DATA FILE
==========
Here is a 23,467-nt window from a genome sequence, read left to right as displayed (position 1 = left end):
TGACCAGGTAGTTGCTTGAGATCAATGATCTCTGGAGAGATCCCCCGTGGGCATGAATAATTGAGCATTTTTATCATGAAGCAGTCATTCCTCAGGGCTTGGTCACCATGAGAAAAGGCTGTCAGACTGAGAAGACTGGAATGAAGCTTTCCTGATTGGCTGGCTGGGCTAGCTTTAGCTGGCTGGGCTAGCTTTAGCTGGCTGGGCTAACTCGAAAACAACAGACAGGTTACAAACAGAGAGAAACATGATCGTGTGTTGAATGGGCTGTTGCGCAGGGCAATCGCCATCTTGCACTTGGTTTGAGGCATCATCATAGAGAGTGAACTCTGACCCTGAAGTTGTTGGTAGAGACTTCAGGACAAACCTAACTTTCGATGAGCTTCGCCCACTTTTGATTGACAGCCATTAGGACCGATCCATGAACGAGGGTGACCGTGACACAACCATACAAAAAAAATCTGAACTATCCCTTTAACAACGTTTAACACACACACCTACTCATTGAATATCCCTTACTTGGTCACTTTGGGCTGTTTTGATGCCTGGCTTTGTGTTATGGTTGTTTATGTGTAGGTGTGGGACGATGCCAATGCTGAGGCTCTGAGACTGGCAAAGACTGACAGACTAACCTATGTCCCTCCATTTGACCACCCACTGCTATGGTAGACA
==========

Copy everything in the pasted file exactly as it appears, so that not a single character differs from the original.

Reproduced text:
Here is a 23,467-nt window from a genome sequence, read left to right as displayed (position 1 = left end):
TGACCAGGTAGTTGCTTGAGATCAATGATCTCTGGAGAGATCCCCCGTGGGCATGAATAATTGAGCATTTTTATCATGAAGCAGTCATTCCTCAGGGCTTGGTCACCATGAGAAAAGGCTGTCAGACTGAGAAGACTGGAATGAAGCTTTCCTGATTGGCTGGCTGGGCTAGCTTTAGCTGGCTGGGCTAGCTTTAGCTGGCTGGGCTAACTCGAAAACAACAGACAGGTTACAAACAGAGAGAAACATGATCGTGTGTTGAATGGGCTGTTGCGCAGGGCAATCGCCATCTTGCACTTGGTTTGAGGCATCATCATAGAGAGTGAACTCTGACCCTGAAGTTGTTGGTAGAGACTTCAGGACAAACCTAACTTTCGATGAGCTTCGCCCACTTTTGATTGACAGCCATTAGGACCGATCCATGAACGAGGGTGACCGTGACACAACCATACAAAAAAAATCTGAACTATCCCTTTAACAACGTTTAACACACACACCTACTCATTGAATATCCCTTACTTGGTCACTTTGGGCTGTTTTGATGCCTGGCTTTGTGTTATGGTTGTTTATGTGTAGGTGTGGGACGATGCCAATGCTGAGGCTCTGAGACTGGCAAAGACTGACAGACTAACCTATGTCCCTCCATTTGACCACCCACTGCTATGGTAGACA